| AWWA Member Spotlight – Paul Thomas Hunt, Portland, Maine
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AWWA Member Spotlight – Paul Thomas Hunt, Portland, Maine

Paul Thomas Hunt supports Portland Water District’s involvement in the Sebago Clean Waters partnership, which recently received an $8 million grant from the U.S. Department of Agriculture to conserve 10,000 acres of forest land and fund other watershed protection projects.

Paul Thomas HuntJob title and employer: Environmental Manager, Portland Water District (PWD)

Education and certifications: B.A. Geology & Chemistry, University of Maine at Farmington (UMF); M.S. Geology, University of Oregon; Maine Certified Geologist; Licensed Class 2 Water Operator (distribution and treatment); Licensed Class 3 Wastewater Operator

Job duties: I manage the Environmental Services group at our water and wastewater utility, including security and emergency response, source protection, industrial pretreatment (wastewater), environmental education and outreach, and two accredited environmental laboratories.

Describe PWD’s work with Sebago Clean Waters: In 2000, the nonprofit Lakes Environmental Association asked PWD to help conserve a wooded property in the watershed of Sebago Lake, our water source. Our board contributed $10,000; then came other requests from watershed land trusts. PWD adopted a policy to support local efforts to conserve watershed forests, which naturally filter our water. After more requests and donations, our Board decided to go from supporting these efforts to actively advancing conservation. The Board adopted a Watershed Land Conservation Program through which PWD contributes up to 25% of the cost of a conservation transaction in the watershed.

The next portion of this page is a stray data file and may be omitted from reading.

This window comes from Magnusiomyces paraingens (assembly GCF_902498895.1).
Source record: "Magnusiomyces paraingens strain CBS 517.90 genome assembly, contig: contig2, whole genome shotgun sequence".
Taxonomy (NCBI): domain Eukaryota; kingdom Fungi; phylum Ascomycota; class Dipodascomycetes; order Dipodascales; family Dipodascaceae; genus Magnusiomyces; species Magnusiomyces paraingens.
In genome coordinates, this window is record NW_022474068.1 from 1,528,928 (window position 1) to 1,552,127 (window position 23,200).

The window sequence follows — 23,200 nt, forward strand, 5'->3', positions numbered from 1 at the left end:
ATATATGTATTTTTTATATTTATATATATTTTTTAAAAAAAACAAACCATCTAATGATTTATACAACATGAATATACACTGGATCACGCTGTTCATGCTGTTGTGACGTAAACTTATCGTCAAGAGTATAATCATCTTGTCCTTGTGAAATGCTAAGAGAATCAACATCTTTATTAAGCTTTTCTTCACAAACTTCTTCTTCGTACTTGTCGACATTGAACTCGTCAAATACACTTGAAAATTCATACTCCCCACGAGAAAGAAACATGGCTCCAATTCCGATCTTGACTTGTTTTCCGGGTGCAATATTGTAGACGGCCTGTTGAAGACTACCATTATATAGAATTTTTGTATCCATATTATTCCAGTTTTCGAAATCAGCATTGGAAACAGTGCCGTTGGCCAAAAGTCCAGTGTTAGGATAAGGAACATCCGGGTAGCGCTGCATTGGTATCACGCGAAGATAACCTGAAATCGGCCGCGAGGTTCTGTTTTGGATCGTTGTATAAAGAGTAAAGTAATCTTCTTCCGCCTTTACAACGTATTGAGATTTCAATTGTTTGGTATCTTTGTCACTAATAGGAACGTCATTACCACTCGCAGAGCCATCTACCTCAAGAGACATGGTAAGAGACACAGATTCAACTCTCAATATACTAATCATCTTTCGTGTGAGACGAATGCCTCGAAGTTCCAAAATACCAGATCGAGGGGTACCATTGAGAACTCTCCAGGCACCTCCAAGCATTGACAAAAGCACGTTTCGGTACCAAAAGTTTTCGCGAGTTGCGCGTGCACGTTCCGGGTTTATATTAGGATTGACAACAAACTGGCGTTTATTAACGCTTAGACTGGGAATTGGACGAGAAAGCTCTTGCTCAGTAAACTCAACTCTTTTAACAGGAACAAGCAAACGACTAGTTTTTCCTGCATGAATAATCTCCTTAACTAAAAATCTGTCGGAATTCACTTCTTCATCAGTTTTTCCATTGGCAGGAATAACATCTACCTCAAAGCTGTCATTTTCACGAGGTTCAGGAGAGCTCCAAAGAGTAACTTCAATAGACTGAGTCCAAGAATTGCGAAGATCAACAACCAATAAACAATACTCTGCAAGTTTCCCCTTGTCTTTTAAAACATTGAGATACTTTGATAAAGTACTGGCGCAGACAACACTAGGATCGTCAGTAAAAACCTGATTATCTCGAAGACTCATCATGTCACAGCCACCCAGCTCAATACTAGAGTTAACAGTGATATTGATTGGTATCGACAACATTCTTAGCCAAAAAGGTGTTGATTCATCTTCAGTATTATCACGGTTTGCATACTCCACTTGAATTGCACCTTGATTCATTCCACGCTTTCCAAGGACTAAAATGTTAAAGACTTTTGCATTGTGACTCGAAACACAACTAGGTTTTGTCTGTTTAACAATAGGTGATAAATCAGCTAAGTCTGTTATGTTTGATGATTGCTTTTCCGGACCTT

After several regional conservation and resource protection organizations offered to help us, in 2017 we all formed a coalition called Sebago Clean Waters (SCW), which has since protected nearly 2,000 acres of forest with the help of public and private donors.